Cellular technologies

3G UMTS networks: What is UMTS and why does it use WCDMA?

The third generation of mobile networks, also referred to as 3G, is primarily enabled by two cellular technologies: UMTS (Universal Mobile Telecommunication System) and CDMA2000 (Code Division Multiple Access Year 2000). UMTS is the 3G migration path used by the most widely deployed second-generation (2G) technology, GSM. UMTS (Universal Mobile Telecommunication System) is a third-generation

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2G GSM: What is a GSM network and how does GSM work?

GSM stands for Global System for Mobile Communications, and it is one of the most widely deployed second-generation (2G) cellular technologies globally. GSM was initially introduced in 1991 in Europe before it made its way to the rest of the world. GSM or Global System for Mobile Communications is a second-generation (2G) digital technology standard

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GSM vs CDMA: Difference between GSM and CDMA mobile networks

Mobile networks have used several cellular technologies worldwide for their evolution from 1G through to 5G. During the 2G and 3G eras, two distinct tracks were created for the future development of mobile networks. These tracks, GSM and CDMA, continued to progress separately until 4G LTE was introduced to streamline the future growth of mobile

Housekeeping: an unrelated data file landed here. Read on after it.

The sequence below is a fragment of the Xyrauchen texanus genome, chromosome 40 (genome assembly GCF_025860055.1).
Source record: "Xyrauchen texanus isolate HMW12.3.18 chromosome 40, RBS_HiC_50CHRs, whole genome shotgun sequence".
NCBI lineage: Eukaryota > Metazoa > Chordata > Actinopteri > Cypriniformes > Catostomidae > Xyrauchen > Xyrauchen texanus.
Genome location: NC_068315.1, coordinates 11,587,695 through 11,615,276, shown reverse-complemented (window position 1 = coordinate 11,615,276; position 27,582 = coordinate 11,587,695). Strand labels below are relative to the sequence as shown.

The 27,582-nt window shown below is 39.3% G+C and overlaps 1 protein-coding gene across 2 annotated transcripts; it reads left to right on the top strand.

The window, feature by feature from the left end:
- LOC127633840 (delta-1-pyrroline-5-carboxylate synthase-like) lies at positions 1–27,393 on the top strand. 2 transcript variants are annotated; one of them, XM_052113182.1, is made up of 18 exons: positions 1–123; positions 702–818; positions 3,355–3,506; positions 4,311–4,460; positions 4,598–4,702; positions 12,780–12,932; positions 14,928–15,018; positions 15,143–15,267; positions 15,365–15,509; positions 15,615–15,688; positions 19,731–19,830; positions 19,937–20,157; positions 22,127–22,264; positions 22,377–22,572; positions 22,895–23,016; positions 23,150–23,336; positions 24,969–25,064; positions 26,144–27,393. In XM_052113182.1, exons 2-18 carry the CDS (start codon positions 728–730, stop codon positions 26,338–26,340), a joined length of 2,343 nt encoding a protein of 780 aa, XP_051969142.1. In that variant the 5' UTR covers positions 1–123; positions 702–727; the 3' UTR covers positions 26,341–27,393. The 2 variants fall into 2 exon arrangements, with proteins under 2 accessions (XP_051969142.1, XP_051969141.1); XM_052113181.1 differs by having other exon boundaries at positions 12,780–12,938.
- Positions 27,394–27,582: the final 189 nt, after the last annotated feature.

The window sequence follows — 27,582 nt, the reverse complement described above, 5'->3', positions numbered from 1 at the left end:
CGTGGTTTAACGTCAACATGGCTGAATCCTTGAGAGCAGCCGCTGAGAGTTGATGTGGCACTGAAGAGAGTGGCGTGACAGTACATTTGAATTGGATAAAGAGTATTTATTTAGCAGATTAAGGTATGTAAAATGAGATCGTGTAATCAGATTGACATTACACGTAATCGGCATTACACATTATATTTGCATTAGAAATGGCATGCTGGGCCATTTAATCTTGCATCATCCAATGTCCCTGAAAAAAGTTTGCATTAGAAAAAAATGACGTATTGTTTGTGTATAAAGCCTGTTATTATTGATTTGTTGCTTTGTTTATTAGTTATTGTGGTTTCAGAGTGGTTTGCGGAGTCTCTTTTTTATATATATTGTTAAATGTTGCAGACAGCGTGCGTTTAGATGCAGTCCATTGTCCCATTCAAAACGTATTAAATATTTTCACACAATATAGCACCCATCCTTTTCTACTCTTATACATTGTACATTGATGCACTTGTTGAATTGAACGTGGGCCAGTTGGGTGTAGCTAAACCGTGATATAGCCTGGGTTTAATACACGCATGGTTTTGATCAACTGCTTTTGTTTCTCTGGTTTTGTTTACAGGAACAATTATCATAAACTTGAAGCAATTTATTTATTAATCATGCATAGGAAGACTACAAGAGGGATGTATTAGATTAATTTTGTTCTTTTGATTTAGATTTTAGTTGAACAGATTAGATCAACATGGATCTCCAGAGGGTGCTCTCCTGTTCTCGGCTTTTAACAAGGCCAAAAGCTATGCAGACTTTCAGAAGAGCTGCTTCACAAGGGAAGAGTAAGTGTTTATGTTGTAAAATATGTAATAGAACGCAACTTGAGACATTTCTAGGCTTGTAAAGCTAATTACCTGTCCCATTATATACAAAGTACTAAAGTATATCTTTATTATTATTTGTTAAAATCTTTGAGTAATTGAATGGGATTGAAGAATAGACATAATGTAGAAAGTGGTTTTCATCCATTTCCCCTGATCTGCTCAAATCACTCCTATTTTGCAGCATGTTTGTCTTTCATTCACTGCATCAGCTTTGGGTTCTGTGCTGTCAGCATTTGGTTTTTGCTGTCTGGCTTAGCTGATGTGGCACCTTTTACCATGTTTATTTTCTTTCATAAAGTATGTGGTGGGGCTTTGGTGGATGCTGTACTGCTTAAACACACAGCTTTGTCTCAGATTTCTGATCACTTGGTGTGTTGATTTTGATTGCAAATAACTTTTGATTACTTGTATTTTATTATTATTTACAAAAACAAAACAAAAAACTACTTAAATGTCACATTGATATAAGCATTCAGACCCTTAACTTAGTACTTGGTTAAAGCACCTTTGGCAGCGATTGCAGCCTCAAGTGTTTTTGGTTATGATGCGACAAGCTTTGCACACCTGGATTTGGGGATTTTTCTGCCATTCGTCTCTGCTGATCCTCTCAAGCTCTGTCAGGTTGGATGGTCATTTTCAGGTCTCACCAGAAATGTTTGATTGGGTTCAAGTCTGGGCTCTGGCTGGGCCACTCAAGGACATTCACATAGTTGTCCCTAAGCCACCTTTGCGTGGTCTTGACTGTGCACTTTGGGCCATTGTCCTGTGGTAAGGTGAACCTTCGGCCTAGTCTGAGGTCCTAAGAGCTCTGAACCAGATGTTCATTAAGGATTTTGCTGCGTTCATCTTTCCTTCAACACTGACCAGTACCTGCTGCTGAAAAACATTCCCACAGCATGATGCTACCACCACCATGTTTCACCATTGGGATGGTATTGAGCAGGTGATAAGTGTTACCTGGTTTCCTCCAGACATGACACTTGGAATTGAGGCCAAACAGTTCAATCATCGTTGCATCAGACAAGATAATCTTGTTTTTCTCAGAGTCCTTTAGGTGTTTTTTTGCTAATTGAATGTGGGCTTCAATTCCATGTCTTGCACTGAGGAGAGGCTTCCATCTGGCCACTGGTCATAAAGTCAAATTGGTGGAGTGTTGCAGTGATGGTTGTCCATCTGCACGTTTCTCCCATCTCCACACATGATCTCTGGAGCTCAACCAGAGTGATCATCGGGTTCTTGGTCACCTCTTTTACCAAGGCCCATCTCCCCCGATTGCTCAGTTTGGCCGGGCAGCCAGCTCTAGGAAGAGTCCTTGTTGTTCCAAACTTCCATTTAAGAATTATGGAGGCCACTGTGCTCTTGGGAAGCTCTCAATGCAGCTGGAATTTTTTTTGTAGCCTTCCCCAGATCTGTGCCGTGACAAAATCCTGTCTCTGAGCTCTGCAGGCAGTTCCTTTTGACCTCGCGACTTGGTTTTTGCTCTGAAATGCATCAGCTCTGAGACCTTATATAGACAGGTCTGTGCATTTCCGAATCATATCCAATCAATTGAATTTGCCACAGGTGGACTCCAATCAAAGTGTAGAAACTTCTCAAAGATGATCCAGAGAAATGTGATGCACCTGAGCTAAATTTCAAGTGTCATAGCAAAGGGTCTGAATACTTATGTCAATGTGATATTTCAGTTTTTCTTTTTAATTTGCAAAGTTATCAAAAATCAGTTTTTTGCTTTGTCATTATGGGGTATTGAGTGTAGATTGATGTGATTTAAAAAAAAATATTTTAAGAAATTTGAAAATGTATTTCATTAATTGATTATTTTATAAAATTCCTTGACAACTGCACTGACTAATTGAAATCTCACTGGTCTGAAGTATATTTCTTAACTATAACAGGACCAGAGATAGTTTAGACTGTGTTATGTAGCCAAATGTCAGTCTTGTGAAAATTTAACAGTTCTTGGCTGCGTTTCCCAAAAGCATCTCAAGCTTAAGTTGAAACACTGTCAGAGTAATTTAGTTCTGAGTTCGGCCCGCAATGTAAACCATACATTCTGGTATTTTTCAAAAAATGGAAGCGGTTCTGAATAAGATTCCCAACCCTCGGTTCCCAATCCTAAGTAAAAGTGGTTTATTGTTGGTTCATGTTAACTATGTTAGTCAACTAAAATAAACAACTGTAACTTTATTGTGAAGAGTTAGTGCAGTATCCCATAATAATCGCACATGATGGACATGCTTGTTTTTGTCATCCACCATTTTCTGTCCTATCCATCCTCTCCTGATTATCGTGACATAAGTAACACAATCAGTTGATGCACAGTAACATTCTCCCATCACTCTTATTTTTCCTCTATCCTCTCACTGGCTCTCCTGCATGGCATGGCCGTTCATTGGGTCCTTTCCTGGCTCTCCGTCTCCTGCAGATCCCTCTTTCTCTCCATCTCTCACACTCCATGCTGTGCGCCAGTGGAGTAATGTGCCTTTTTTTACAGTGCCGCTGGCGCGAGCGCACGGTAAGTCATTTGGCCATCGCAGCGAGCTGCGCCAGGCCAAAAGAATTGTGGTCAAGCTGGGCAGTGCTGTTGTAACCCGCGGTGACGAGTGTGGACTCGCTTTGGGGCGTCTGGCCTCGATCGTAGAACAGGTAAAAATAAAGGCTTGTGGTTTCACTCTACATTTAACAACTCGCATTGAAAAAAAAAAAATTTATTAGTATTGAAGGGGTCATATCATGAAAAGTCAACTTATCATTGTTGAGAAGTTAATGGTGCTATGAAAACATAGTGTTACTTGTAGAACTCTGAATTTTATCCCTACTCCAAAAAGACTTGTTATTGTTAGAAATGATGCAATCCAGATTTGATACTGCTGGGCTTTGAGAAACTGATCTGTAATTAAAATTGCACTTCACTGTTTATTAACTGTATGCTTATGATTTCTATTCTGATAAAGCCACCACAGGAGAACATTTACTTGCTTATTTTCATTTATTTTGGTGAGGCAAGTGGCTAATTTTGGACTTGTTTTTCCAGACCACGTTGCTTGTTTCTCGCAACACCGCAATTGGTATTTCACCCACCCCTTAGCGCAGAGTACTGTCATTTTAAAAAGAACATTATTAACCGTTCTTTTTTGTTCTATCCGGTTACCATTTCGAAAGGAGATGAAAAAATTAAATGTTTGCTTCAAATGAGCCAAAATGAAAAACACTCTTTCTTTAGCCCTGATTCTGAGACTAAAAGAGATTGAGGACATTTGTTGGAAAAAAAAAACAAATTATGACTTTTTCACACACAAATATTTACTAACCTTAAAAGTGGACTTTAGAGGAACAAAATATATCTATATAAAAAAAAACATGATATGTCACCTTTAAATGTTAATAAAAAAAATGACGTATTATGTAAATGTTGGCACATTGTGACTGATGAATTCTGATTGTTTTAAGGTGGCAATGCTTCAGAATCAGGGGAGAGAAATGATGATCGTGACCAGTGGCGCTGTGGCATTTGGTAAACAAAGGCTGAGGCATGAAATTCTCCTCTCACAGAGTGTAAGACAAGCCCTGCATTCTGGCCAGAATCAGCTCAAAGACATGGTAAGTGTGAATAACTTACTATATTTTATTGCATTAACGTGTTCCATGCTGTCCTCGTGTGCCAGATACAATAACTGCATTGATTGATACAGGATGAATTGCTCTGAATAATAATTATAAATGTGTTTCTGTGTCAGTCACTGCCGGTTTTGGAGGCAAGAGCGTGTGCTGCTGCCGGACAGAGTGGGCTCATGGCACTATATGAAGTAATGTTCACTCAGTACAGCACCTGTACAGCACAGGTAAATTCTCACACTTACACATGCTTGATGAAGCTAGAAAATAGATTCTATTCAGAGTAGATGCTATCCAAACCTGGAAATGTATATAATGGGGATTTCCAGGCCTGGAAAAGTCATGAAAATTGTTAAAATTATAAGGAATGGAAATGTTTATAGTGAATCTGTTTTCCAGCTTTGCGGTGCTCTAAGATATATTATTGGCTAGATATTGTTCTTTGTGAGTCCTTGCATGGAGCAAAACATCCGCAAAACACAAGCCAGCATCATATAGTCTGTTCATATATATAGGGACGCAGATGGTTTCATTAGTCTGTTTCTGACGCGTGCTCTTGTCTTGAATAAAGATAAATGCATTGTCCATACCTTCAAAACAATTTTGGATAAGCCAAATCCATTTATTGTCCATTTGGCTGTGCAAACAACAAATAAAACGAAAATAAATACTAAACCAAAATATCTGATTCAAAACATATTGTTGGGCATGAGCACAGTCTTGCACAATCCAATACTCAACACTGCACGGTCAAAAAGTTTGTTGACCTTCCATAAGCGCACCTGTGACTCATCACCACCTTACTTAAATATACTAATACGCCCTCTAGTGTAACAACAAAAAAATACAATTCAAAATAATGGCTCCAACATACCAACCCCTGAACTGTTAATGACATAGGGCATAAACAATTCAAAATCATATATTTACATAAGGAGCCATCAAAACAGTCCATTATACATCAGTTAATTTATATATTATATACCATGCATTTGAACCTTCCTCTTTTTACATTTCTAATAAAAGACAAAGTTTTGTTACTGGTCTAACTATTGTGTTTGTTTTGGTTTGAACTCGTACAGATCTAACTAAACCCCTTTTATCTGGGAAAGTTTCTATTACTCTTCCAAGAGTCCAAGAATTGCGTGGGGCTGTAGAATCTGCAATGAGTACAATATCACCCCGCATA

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Long Term Evolution: What is 4G LTE and how does it work?

LTE stands for Long Term Evolution, and it is a cellular technology that enables the fourth generation of mobile networks. Fourth-generation mobile networks, also known as 4G, are currently the most widely deployed mobile networks today. While the fifth generation of mobile networks (5G) has already been introduced, it hasn’t yet achieved the same penetration

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Circuit-Switching and Packet-Switching in mobile networks

Circuit-switching and packet-switching techniques have been part of the telecommunication industry for a very long time. The concept of packet-switched telecom networks had been developed even before the first generation (1G) of mobile networks was introduced. However, mobile networks started with circuit-switched techniques in the early 1990s and gradually moved towards packet-switching. Circuit-Switching is used

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